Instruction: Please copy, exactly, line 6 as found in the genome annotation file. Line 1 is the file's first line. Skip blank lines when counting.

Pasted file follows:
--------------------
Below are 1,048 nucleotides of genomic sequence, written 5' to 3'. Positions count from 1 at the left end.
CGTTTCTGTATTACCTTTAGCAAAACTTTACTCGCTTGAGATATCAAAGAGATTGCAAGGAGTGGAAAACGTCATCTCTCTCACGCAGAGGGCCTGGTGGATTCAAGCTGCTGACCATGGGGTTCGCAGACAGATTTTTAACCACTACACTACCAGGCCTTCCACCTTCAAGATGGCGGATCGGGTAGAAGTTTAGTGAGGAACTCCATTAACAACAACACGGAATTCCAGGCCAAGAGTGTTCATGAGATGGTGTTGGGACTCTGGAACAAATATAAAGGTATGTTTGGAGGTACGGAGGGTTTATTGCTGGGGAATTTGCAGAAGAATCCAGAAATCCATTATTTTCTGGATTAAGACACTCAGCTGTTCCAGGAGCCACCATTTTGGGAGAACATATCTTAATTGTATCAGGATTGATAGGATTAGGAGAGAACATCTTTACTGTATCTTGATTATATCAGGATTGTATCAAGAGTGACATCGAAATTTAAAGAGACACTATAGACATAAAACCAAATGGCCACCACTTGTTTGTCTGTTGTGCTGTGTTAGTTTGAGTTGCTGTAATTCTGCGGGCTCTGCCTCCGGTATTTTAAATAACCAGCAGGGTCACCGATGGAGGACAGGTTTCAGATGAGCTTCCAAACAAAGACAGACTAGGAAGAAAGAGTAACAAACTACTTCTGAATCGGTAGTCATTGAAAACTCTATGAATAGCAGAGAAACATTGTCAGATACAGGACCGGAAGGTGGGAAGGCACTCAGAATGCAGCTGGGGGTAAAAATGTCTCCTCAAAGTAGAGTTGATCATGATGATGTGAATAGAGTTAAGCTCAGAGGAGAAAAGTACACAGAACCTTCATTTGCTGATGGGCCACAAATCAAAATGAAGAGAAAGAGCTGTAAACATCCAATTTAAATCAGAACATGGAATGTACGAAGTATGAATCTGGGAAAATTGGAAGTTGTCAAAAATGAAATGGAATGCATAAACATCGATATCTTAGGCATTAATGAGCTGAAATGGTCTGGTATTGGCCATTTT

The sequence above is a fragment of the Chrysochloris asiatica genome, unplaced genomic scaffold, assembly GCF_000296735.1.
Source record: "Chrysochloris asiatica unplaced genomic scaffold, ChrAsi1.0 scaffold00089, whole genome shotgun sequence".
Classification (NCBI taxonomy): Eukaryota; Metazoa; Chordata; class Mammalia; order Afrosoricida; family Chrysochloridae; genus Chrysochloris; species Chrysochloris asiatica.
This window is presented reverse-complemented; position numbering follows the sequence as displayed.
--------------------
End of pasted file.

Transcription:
This window is presented reverse-complemented; position numbering follows the sequence as displayed.